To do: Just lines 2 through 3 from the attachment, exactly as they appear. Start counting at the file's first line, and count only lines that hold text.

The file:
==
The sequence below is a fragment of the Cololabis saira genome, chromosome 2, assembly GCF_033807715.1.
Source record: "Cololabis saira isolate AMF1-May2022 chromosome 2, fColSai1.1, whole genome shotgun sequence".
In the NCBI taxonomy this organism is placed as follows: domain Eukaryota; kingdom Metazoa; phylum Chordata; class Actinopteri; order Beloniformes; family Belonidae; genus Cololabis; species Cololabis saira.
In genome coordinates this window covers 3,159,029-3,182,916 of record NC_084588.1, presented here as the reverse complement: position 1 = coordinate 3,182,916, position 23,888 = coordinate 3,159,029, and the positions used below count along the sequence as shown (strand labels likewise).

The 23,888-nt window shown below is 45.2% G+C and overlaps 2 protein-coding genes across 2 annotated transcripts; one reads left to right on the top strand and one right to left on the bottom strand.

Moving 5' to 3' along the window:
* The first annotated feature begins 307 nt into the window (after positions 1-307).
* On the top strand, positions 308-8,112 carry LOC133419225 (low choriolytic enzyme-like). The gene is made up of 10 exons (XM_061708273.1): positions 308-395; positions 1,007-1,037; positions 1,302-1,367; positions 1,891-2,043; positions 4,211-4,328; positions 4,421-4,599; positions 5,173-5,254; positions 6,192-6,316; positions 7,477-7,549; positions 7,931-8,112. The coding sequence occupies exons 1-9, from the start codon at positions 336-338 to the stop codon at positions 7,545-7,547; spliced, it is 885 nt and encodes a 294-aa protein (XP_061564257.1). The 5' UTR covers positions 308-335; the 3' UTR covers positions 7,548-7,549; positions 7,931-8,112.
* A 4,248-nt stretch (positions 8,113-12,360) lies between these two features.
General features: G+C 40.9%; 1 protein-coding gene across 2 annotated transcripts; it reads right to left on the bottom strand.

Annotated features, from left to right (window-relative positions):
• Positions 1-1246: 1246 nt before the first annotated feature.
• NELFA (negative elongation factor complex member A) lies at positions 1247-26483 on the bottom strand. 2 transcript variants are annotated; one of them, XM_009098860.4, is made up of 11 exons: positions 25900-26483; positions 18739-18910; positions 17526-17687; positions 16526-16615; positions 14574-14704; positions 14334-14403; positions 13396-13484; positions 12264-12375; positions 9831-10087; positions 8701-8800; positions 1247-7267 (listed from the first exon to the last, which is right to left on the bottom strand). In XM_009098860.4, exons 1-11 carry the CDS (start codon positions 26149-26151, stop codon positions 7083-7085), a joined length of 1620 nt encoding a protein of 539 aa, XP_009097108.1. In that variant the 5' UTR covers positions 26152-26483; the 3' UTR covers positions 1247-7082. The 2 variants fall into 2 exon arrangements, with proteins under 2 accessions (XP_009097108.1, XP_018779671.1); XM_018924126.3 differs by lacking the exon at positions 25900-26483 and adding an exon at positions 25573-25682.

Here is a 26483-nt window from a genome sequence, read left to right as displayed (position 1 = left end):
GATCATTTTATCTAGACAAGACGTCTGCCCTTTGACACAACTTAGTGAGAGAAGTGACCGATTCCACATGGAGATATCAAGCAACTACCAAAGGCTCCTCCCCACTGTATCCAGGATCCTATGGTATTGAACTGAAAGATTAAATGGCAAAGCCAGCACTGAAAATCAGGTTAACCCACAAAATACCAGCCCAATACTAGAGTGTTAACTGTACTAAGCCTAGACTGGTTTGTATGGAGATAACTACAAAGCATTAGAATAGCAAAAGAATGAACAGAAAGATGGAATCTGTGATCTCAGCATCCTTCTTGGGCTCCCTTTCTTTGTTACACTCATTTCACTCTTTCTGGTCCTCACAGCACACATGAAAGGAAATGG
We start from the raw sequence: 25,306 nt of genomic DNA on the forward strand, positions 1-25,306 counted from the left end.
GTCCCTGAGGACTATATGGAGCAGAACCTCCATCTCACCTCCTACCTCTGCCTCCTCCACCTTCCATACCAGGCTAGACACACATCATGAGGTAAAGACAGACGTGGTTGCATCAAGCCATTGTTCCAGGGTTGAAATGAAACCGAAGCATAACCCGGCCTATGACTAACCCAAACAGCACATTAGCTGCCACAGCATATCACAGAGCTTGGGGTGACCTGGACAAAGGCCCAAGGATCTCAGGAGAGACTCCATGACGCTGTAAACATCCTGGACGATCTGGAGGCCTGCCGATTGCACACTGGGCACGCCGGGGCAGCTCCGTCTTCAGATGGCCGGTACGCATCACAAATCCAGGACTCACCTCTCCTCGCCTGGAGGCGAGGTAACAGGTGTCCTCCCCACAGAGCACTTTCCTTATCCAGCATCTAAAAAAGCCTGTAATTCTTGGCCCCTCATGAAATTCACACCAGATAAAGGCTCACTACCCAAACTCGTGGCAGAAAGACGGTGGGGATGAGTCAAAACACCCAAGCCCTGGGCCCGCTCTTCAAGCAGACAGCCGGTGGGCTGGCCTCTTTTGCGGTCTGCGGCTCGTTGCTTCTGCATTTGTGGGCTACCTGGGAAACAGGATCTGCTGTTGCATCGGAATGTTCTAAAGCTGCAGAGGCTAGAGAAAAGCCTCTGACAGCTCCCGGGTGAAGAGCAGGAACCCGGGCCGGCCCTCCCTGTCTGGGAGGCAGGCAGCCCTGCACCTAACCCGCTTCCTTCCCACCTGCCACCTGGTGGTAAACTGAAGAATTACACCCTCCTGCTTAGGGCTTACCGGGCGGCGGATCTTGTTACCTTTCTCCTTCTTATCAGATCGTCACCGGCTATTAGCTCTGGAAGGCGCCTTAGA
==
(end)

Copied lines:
Source record: "Cololabis saira isolate AMF1-May2022 chromosome 2, fColSai1.1, whole genome shotgun sequence".
In the NCBI taxonomy this organism is placed as follows: domain Eukaryota; kingdom Metazoa; phylum Chordata; class Actinopteri; order Beloniformes; family Belonidae; genus Cololabis; species Cololabis saira.